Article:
What’s in a name? Corp. identity process

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Corporate identity process is really a strategic exercise
When Pat Zander had the opportunity to buy the company she worked for last year, she recognized that the firm’s name had to be changed.
The 50-person, Madison-based management consultancy had been named after its owner – Brian Joiner. But with Joiner out of the picture, Zander saw the need to also leave behind the Joiner Associates name.
But in working with a design consultant, she saw more than that.
The change wasn’t just the opportunity to rename the company – it would also be an opportunity to redefine the entire mission of the firm, and publicly declare that mission through the name.
“You need to define and establish your company positioning before naming your firm,” says John Thiel, president of Thiel Visual Design, a 16-person firm on Chicago Street in Milwaukee’s Third Ward. “You need to identify differentiating attributes of your company – what sets it apart. That will drive everything else.”
When Zander gave Thiel Visual Design the challenge of coming up with a new name, she was thus not just asking them to look in a dictionary to find a nice word. She was asking for help in identifying what her company was all about.
“It’s more than just a sign,” Thiel says, noting that the process can involve aspects of “branding” – creating an image of your firm. “Branding occurs in the mind.”
Zander had just two caveats for the design firm, which has created identifying logos for such firms as Firstar bank, Quarles & Brady law firm, Columbia Hospital and Marshfield Clinic. First, Zander said, the name should not remain Joiner. Second, she wanted to avoid the use of her own name.
Otherwise, “we literally had the option to name the company just about anything,” notes John Leaf, marketing director for Thiel Visual Design.
But the end result couldn’t be just anything. It had to say a lot about what the company was all about. And to get to that
“You need to define and establish
your company positioning before
naming your firm.”
– John Thiel, Thiel Visual Design
end, Thiel Visual Design would have to talk to a lot of people about what they thought of the firm.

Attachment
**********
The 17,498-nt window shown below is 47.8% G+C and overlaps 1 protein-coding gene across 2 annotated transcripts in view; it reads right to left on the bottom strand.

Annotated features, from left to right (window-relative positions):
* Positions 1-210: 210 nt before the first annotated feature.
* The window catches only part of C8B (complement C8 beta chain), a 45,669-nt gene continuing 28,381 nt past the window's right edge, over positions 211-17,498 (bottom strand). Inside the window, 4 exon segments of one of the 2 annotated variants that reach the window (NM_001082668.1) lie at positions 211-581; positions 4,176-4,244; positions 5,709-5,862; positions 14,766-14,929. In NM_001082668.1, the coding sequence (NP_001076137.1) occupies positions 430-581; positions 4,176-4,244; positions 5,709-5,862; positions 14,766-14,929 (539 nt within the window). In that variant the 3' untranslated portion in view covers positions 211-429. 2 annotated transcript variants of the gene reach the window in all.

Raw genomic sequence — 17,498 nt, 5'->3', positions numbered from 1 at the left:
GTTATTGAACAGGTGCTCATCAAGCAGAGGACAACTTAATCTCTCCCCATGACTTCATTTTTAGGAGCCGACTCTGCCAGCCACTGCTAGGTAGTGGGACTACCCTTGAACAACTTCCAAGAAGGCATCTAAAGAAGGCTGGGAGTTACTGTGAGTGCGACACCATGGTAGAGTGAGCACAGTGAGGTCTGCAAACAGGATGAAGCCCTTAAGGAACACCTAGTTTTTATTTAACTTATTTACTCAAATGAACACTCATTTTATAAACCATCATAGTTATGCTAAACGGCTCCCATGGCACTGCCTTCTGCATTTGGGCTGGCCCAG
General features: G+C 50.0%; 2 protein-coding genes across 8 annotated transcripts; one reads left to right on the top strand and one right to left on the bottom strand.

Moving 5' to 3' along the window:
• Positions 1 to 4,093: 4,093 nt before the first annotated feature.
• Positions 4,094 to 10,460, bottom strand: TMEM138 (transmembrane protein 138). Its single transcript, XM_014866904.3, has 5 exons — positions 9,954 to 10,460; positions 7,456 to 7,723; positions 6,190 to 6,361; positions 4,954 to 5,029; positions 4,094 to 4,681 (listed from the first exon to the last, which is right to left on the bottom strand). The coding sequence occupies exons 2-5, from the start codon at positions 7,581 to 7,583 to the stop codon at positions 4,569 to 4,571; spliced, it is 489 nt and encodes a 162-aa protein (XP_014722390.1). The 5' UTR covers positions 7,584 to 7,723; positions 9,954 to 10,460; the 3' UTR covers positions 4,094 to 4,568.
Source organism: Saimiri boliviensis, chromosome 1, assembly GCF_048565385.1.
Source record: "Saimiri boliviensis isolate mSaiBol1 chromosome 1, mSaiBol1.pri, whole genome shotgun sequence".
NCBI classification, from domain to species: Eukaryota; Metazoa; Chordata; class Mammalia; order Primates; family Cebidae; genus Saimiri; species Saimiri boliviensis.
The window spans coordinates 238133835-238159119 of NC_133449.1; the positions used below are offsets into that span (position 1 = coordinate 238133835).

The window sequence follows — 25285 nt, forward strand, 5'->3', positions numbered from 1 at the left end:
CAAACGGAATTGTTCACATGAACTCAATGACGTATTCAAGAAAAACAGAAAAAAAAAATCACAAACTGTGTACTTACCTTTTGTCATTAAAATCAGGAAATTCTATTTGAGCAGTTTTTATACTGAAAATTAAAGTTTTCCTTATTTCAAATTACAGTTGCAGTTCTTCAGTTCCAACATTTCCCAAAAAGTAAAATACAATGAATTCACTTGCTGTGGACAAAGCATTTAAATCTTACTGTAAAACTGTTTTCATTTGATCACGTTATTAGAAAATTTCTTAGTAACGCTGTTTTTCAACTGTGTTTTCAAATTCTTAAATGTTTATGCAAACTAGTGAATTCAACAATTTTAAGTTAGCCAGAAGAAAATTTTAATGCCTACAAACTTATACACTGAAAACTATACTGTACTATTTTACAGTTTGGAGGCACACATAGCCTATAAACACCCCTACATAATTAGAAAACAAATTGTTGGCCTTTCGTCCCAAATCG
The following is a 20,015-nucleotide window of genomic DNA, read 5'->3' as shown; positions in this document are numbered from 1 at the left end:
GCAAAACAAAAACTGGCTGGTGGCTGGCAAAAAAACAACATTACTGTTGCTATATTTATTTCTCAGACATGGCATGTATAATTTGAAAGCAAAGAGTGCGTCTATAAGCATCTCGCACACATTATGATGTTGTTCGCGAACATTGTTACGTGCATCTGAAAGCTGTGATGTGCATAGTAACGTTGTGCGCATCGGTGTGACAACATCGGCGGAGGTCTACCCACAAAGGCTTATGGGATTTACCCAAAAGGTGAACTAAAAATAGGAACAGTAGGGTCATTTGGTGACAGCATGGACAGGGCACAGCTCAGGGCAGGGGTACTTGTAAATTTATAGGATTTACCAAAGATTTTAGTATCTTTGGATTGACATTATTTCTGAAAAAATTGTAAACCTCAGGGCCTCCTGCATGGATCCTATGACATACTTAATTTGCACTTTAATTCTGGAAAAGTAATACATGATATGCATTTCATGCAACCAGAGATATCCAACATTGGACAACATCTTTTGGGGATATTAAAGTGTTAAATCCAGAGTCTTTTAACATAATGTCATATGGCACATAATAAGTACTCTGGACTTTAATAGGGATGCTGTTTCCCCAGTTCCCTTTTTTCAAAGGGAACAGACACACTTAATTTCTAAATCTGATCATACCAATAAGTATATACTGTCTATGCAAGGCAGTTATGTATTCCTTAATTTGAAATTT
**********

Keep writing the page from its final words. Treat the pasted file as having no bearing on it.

“This isn’t just artwork,” Leaf says. “We’re approaching it from a strategic perspective, forcing the company to think about itself.”
“We couldn’t identify them if they didn’t know who they were,” adds Norene Thiel, John Thiel’s wife and operations director for the firm.
Thus, naming a firm can be one of the most difficult aspects of identifying a corporate mission, John Thiel says. There are legal issues, along with creative issues. Further, there just aren’t as many names available anymore.
“A lot of the good, obvious names are taken” Leaf notes. At the same time, the name a firm selects has never been more important.
“What’s in a name?,” Leaf asks. “How much time do you have?,” he responds, suggesting that there’s a lot in a name.
“A company name is an asset – if you manage it,” Norene Thiel says. “If you don’t manage it, it can be a negative, a liability.”
For Zander, the Thiel team would talk with employees and clients of Joiner Associates to learn those people’s perceptions of the firm – what it does, what it does well, and where they see it going.
Besides the interviews, the strategic design process at Thiel Visual Design includes an analysis of existing materials, products and services, and the culture of the firm.
From that analysis a positioning statement is made to define the project, including available design opportunities and implementation strategies.
The positioning design is then carried to the visualization step, where creative development of conceptual design alternatives takes place and the options are narrowed.
Finally, the approved design strategy is implemented and, preferably, maintained. Maintenance of the strategy beyond the identification and implementation process is crucial to successful marketing, image designers say.
Zander, who told the Thiel team she would be hard to please, was given 10 options stemming from the design study. Of those 10, attention was focused on four “favorites,” Leaf said.
The winner would be a word that reflects a thought that kept coming through in the review process, Leaf said. “The client kept saying, ‘We offer a better view.'”
The natural follow-up for that was for the Thiel team to work with a “window” concept. And from that emerged the word “oriel,” a term that describes a bay window in a castle – a window which gives the view a vast perspective. The Oriel logo thus incorporates a subtle image of an oriel.